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Whether you're making a hot chocolate or want to make your baking a little more decadent, finding a good vegan cocoa powder is one of the most important concessions for those making the switch to a cruelty-free life.
But is cocoa vegan?
Technically chocolate is naturally vegan. It's only when we mess with it and add milk and other animal ingredients that it becomes tainted. Unfortunately, milk chocolate is now normal, and pure organic dark chocolate is getting harder and harder to find on shop shelves.
Let's take a closer look at vegan cocoa powder and what you should look out for.
Cocoa powder is generally considered vegan, and if you see it as an ingredient, it would be reasonably safe to assume it doesn't contain animal products.
That being said, there are still plenty of cocoa powders on the market that have either been sweetened with sugar or creamed with milk.
So in case you see it is an ingredient in other products, the best thing you can do is check for any allergy warnings.
If it does indeed contain dairy or cocoa powder, that fact needs - no, must be highlighted on the label.
But those who buy pure cocoa powder won't have any trouble with unwanted dairy - they don't call it pure for nothing!
But worst thing of all is when cocoa is unethically and unsustainably sourced, which we'll look at in more detail now.
Most people view being vegan as eliminating animal cruelty in all its forms, yet they often forget that we're animals too—giant furless monkeys in denial.
A lot of chocolate is produced in terrible conditions. The cocoa powder is harvested and processed with forced child labor, and the working conditions are horrible.
This is largely centered in West Africa, where due to extreme poverty, children have to work to support their families. They are promised a good wage, which they never get, and some are even sold (literal slavery) by traffickers to other cocoa farms.
The actual harvesting of cocoa is incredibly dangerous and often involves using machetes and chainsaws, not a job you would want a child to be doing. Accidents are depressingly common.
Even if they manage to avoid harm from the job itself, they are often beaten if they don't complete tasks quickly enough.
With this level of cruelty and misery at the heart of it, you can see why many find simply labeling cocoa powder as vegan problematic. There are a few ways to try and ensure that your cocoa powder is cruelty-free, though.
Looking out for organic and fair-trade labels on your cocoa doesn't just make them more expensive it also ensures they are a lot more ethically sourced. This, for most vegans, is a small price to pay. Let's look a little closer at what each label means in detail.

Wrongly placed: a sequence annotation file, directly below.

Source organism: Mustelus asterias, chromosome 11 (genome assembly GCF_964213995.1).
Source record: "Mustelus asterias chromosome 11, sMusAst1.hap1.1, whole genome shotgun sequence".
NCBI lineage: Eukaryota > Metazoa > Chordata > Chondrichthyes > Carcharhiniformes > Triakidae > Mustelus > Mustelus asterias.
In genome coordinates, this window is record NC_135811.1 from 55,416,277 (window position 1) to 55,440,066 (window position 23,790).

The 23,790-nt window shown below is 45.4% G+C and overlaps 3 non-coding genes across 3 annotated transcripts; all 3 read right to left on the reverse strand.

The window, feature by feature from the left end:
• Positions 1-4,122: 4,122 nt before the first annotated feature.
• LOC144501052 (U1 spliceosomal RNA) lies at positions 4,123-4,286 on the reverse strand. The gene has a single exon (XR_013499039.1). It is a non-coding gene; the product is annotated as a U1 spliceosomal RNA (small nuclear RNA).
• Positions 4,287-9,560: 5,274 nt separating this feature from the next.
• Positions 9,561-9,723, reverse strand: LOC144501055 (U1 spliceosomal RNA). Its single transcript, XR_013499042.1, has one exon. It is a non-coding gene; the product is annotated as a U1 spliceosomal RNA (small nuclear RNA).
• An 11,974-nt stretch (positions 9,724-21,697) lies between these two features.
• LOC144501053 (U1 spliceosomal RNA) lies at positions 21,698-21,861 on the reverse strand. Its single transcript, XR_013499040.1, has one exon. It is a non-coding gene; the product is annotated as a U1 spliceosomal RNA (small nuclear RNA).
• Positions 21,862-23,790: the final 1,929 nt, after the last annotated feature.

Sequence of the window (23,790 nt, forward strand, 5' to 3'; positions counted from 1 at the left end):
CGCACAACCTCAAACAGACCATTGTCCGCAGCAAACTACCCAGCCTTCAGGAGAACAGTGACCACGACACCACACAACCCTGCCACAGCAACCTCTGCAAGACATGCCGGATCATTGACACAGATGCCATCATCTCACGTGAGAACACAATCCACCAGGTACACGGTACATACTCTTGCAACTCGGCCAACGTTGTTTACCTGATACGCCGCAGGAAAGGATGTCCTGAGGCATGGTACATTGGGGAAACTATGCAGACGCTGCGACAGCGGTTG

The majority of organic cocoa beans originate from Latin America, which, for the most part, doesn't have the same child labor and slavery concerns as West Africa. The farms operate as naturally as possible to grow and process their cocoa powder and sell it for a fair price, passed onto the farm and its employees.
The fair-trade and slavery-free labels also have some fairly strict guidelines on what a cocoa producer has to do to earn those pretty little badges on their labeling. While they might not be foolproof, any sneaky attempts to bypass their minimum requirements are usually found.
In the past, there have been attempts by farms that use child labor to sell on either pure cocoa or cocoa powder to fair trade suppliers in West Africa. Still, they are usually discovered fairly quickly based on the reports and research I've looked into.
If you want an ethical and vegan cacao powder why not check out our Navitas Organic Cacao Powder review as it’s one of the best I’ve found so far.
If you are buying vegan dark chocolate bars or cocoa powder, another thing to keep an eye out is added sugar. This isn't just for the health of your teeth and waistline, either.
The fact is that sugar is another problematic ingredient that shouldn't necessarily be considered vegan.
A lot of processed sugar is given its pure white hue by using bone char. So while the end product might not have actual traces of animal products in it, they are certainly used in its production.
You cannot have bone char without dead animals, and so for most vegans, sugar is on the no-no list.
Like cocoa powder, sugar also has a long history with slavery. While that has largely been stamped out in the modern world, sugar produced in poorer countries still runs the risk of child labor or unfair wages for those that harvest and process the product.
If you are going to buy sugar, it's best to purchase fair-trade, organic, brown sugar, which should ensure the workers' ethical conditions and less of a chance that they used bone char during the product's processing.
While they sound similar in name and originate from the same source, cacao and cocoa are vastly different in taste, nutrition, and cost.
But what is the actual difference between the two?
Essentially cacao is the rawer and less processed form of pure cocoa powder. It is said to be one of the richest sources of antioxidants and provides a very healthy dose of magnesium .
Cacao contains more fiber and calories than cocoa or cocoa powder does, but also significantly more nutrients.
Cocoa powder is made from heating and processing the cacao beans. It has fewer calories and a bit more protein due to the process. It retains some of its health benefits when consumed in moderation and is typically cheaper and more easily sourced.
Yes, cocoa powder is vegan as long as you understand what to look for.
Avoid sugar and always reach for fair-trade and organic labels. If possible, cacao powder is a more natural and organic form, and the cacao beans provide a little more nutrition for your baking needs.